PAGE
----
Need to run two WhatsApp accounts on the same phone? Have multiple Instagram accounts you need to keep on top of? The Parallel Apps feature makes it possible, and it’s a breeze to configure as well. Like a lot of other features on OxygenOS, it just works as intended, with the minimum of fuss.
Gesture control on OxygenOS. (Screenshot: Gizmodo)
4) You can navigate around with gestures
Once you’ve got used to navigating around your phone with customised gestures, you won’t want to give them up, and this is another area where OxygenOS on a OnePlus phone really excels. Swipe up and to the right to go to the most recently used app, for instance—it’s like the Pixel gestures, but upgraded.
OxygenOS also lets you draw on the lock screen and write certain characters to launch certain apps (like the flashlight, or the selfie camera, or whatever you want really). This can all be customised through the Settings page, and you’ve also got a choice between gesture navigation or soft navigation buttons for the OS as a whole.
Power up, power down with OxygenOS. (Screenshot: Gizmodo)
5) OnePlus phones can wake themselves up
This is a combination of hardware and software rather than something exclusive to OxygenOS, but we’d love to see it available more widely. Head to Utilities from Settings then choose Scheduled power on/off to choose when your handset powers up or powers down: Very handy for managing battery life.
Even better, you can set alarms to wake up your phone too—you can turn off your OxygenOS-powered phone at night safe in the knowledge that it’s still going to spring into life when your alarm goes off. Not a feature that’s going to change your life perhaps, but handy to have nevertheless.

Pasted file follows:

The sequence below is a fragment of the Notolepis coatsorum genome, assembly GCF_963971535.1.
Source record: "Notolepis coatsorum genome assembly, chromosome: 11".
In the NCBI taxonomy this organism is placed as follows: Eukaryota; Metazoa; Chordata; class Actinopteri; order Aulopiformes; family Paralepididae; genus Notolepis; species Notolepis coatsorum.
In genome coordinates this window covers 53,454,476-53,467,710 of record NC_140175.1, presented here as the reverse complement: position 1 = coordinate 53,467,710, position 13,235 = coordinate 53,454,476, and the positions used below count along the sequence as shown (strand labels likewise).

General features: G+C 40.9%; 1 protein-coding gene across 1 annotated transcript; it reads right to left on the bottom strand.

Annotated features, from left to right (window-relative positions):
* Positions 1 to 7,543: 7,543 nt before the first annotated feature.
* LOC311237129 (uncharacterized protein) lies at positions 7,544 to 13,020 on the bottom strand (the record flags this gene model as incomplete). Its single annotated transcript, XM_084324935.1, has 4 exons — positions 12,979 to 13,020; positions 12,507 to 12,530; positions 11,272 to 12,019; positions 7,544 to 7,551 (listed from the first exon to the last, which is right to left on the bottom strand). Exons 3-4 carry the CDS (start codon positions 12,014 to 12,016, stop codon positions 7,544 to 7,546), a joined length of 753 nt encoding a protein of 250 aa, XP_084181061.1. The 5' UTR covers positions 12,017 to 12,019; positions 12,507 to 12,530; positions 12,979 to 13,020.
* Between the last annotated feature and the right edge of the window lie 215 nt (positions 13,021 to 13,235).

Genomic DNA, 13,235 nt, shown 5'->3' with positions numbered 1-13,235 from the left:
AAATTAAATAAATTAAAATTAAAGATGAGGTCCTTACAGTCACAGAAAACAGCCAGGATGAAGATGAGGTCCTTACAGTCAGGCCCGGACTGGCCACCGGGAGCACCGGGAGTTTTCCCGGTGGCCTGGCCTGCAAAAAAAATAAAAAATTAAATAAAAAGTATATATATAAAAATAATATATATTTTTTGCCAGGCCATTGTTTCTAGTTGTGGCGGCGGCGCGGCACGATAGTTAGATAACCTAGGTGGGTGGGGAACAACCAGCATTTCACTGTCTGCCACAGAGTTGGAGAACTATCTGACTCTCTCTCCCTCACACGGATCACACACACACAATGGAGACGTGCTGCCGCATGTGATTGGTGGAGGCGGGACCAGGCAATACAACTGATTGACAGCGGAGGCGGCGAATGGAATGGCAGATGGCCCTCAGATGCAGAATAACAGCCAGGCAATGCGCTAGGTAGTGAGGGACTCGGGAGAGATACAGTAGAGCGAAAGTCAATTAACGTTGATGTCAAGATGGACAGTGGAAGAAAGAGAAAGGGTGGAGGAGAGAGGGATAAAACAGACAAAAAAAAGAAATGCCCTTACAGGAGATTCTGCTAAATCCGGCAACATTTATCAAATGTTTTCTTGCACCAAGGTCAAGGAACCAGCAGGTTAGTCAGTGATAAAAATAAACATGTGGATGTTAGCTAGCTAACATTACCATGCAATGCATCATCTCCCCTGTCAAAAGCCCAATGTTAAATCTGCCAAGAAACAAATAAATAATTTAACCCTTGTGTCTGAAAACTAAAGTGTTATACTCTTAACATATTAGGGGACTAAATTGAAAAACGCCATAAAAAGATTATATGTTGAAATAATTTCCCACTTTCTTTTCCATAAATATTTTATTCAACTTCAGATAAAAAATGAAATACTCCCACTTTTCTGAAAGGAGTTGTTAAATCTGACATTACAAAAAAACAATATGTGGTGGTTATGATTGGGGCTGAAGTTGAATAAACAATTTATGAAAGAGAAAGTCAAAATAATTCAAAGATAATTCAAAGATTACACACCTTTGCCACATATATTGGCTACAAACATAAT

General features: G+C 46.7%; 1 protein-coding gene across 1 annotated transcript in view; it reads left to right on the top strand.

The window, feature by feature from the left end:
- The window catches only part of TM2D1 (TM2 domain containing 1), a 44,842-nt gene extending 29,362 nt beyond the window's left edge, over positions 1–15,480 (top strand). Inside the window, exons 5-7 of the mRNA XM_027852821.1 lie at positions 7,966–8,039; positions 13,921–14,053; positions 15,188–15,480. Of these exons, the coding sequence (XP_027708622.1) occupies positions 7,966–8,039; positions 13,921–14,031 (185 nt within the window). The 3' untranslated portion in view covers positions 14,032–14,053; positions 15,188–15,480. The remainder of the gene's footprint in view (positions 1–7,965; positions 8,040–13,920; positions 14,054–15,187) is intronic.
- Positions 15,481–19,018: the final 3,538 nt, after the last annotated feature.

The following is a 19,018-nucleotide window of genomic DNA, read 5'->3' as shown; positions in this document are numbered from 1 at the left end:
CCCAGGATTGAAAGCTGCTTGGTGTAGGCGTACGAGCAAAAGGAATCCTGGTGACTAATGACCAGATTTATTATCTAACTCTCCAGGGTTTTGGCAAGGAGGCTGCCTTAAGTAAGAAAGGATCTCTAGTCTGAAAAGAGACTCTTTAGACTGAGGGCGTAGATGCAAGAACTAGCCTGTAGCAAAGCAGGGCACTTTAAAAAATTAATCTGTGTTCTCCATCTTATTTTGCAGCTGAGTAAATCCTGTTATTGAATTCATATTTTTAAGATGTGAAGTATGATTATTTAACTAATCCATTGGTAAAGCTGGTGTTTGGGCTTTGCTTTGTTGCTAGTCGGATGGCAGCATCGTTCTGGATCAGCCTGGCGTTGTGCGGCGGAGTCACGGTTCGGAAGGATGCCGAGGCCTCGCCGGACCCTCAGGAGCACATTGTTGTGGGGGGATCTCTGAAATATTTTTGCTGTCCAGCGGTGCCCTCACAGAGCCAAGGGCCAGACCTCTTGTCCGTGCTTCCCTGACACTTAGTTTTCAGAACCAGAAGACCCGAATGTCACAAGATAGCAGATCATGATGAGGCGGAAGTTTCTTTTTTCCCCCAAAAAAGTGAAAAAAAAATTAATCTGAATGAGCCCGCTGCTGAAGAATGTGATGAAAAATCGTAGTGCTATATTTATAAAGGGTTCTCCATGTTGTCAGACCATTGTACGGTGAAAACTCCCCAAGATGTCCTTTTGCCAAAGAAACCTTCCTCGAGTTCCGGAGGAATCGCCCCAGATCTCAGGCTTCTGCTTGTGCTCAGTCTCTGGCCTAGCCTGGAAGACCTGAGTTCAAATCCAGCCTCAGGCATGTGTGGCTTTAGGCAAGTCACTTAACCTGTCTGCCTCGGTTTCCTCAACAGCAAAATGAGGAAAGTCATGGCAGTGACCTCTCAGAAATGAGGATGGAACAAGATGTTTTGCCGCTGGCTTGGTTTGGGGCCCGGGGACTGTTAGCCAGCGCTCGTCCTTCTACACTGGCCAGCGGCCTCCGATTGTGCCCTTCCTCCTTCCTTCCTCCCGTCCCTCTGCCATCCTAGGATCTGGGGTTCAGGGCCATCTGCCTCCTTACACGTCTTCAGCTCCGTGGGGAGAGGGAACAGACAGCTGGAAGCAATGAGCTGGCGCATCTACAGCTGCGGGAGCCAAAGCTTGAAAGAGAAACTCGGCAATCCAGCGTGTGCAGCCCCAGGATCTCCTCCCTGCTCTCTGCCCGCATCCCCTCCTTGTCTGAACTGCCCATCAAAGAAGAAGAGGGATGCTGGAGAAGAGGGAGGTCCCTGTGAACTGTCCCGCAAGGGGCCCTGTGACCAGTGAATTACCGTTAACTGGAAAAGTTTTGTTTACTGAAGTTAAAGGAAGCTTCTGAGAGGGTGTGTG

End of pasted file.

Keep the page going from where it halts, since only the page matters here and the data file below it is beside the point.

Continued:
The App locker gives you some extra peace of mind. (Screenshot: Gizmodo)
6) The App locker offers extra security
In this privacy-conscious age, it’s refreshing to see something like the OxygenOS App locker implemented so well. Again, it’s not a feature exclusive to OxygenOS, but it’s not available natively in stock Android, and it’s something you can quickly find yourself coming to depend on.
Essentially, it locks your pick of apps behind an encrypted barrier, so they can’t be opened without entering your PIN or using a recognised fingerprint. It’s perfect if other people—kids, your partner, your parents—often have access to your phone and you want to keep certain sections locked away.
The OxygenOS Shelf. (Screenshot: Gizmodo)
7) The OxygenOS Shelf improves on Google Assistant
At first glance the OxygenOS Shelf—one swipe away from the home screen—looks like a poor imitation of the equivalent Google Now/Google Assistant feed you get with stock Android. Spend a bit more time with OxygenOS though, and you realise the Shelf keeps all the useful stuff while cutting out the fluff.
Kept in are shortcuts to notes, files, the camera, recent apps, your data, and battery usage—everything you’re actually going to use, in other words—while pushed out are ‘personalised’ news stories and sports scores that Google thinks you might be interested in. Oh, and it’s easier to customise as well.
Featured image: David Nield (Gizmodo)